• Fuel your body properly with food and water. If you are breastfeeding, the Institute of Medicine (IOM) recommends 16 cups of water/day — keep in mind that 20 percent of water intake comes from foods and non-caffeinated/non-sugary drinks.  If you are breastfeeding, you also need extra protein (the same or more as during pregnancy). We have a full recipe box with breastfeeding modifications.

Week 6+ Postpartum

  • Fuel your body, listen to your body, and perform kegels as discussed in weeks 0 – 6 above.
  • See the diastasis recti self-test to check for an abdominal separation. If you think you might have one, check in with your doctor to confirm.
  • Pick back up the prenatal workout you were doing or start a postnatal fitness program. It is unwise to jump into a routine not catered to gaining 20 – 30 pounds in 9 months. Try our Postnatal Workout Program!
  • Connect with the muscles that supported your baby. Activate the transverse abdominis by doing the TA breath (discussed above). These are your deep core muscles and knowing how to cue them during exercise will help you get a flat stomach again.

Week 8+ Postpartum

  • Start incorporating cardiovascular and strength training. This will help you increase your endurance, as well as move your body. I recommend starting with isolation exercises to help with muscle imbalances created during pregnancy. Isolation exercise focus on one muscle group at a time. Then, move into compound exercises in which you engage multiple muscle groups at one time. In our postnatal workouts, we use the isolation exercises in phase 1. After two to three weeks we move to compound exercises in phase 2.
  • Know that you can get back to your prior self, or even better self. But don’t expect to just “bounce back.” Think of it this way, you don’t train for a running race by not running. So you cannot expect to get your body back by not exercising it.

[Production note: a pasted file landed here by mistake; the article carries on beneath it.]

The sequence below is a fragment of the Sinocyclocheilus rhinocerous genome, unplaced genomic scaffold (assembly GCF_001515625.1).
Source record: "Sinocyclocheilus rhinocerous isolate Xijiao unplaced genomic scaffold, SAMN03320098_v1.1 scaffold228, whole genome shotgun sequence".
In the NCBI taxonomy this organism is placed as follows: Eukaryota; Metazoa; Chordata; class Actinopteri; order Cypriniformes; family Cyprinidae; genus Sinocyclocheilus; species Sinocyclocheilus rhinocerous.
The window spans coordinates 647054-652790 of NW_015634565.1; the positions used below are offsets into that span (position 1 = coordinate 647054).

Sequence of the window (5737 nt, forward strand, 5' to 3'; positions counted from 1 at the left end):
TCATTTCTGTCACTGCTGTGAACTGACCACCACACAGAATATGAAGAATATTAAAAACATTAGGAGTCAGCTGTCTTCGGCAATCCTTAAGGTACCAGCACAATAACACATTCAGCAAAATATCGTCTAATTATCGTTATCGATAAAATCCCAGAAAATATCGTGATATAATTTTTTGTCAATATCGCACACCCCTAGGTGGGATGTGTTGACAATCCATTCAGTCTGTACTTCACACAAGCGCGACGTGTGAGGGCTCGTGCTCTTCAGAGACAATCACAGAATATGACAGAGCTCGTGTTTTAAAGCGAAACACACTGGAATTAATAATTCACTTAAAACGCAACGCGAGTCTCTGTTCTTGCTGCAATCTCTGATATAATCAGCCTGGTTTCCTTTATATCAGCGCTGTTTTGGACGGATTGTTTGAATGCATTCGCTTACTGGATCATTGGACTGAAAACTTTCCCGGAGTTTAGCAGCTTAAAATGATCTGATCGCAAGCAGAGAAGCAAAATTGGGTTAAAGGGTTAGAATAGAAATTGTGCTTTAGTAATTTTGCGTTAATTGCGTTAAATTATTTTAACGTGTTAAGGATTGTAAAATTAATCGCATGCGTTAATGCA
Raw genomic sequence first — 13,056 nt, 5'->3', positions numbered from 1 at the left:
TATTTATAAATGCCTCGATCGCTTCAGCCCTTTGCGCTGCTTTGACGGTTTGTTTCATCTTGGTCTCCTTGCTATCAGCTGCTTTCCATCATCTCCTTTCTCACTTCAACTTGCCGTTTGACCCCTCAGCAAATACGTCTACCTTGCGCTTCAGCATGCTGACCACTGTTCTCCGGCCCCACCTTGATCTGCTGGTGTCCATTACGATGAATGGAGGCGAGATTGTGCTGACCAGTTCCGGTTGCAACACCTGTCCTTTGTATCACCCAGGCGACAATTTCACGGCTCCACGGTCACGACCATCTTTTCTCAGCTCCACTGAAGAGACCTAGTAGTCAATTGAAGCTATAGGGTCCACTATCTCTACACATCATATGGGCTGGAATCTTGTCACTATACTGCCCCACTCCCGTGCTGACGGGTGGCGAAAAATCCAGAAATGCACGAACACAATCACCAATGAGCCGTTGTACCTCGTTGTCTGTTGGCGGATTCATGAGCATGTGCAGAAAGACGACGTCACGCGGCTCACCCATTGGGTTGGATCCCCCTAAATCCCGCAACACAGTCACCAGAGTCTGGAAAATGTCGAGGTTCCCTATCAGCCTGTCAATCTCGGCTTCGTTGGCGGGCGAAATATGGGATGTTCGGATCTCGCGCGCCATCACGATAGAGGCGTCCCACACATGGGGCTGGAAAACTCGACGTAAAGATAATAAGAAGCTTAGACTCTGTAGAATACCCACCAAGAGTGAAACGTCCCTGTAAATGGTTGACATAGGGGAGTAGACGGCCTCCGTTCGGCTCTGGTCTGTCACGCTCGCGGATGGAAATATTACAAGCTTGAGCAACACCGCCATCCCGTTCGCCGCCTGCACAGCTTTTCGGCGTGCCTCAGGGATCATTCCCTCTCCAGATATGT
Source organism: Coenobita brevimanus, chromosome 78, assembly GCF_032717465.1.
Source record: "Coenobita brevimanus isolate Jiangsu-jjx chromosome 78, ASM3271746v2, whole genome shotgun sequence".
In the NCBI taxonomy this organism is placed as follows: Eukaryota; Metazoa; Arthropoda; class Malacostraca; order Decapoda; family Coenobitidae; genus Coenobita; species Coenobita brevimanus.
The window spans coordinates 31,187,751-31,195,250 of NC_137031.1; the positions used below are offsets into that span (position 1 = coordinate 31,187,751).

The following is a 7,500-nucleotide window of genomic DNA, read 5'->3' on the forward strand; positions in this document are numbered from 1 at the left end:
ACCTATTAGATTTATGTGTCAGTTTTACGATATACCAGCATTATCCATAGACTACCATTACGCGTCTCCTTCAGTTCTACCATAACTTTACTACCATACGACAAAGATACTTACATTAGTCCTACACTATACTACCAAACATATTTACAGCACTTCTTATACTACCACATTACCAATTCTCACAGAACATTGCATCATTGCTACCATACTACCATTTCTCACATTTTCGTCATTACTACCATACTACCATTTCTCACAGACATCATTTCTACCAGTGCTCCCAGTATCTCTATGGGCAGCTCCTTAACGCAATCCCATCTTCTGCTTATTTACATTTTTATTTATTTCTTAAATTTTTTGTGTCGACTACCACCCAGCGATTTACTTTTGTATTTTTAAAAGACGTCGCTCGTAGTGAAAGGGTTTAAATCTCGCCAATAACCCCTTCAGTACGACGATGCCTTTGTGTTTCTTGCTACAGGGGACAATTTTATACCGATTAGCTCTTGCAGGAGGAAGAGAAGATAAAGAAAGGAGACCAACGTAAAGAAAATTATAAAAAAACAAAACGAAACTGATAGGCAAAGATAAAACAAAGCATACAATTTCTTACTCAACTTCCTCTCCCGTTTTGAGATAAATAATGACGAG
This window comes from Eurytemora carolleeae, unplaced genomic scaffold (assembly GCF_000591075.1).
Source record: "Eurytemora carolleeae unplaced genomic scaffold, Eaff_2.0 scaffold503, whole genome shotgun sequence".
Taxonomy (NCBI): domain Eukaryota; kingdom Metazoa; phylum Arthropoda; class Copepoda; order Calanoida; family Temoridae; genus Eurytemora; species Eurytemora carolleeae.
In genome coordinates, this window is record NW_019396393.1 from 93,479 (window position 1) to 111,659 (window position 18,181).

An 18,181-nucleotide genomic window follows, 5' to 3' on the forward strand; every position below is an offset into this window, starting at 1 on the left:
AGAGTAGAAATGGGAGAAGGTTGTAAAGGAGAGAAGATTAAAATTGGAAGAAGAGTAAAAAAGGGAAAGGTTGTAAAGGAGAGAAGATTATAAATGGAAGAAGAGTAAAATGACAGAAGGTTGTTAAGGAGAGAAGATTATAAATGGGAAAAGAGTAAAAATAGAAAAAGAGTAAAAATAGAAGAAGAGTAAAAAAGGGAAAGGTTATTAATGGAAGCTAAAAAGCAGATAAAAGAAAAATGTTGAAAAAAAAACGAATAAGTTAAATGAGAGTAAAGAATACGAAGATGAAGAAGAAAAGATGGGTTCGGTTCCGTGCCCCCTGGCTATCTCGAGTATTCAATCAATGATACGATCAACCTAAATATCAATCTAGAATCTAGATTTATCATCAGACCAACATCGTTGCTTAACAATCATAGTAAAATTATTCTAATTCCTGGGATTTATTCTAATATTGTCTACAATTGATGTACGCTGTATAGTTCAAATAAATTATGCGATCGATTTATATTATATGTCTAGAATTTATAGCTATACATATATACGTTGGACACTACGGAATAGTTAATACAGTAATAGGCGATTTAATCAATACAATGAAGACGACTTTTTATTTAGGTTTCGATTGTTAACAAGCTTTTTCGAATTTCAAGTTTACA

• If you are like me, I like to have a plan: a fully laid out template that I can follow to get from point A to point B. Kinda like the time we desperately signed up for a parenting class with 3 kids 3 and under — I needed a template for discipline, rewards, and getting the crazy under control. Well Love & Logic gave me that — a template — and my body and mind went “ahhhh.” Our Postnatal Workout Program is just that: a blueprint to get your body back.
  • If you had a C-section, read more about C-Section recovery and returning to exercise.

Postnatal Programs in the Studio


Moms Into Fitness offers the best online fitness, nutritional guidance, and recipes for moms. Get moving with 600+ scientifically backed workouts for all fitness levels in many different styles. Whether you’re easing back into exercise after birth or you’re a lifelong athlete, you will find a program that feels just right. At-home workouts are easily accessed from your computer or favorite streaming device. Try it for FREE.

Moms Into Fitness was founded by mom of three Lindsay Brin, BSE in exercise science and certified personal trainer. She is passionate about helping moms achieve optimal health without going to extremes — loving yourself from the inside out one day at a time.

Download the Prenatal and Postnatal Exercise Guide

Smart fitness for moms in any stage: bump, new baby, and beyond.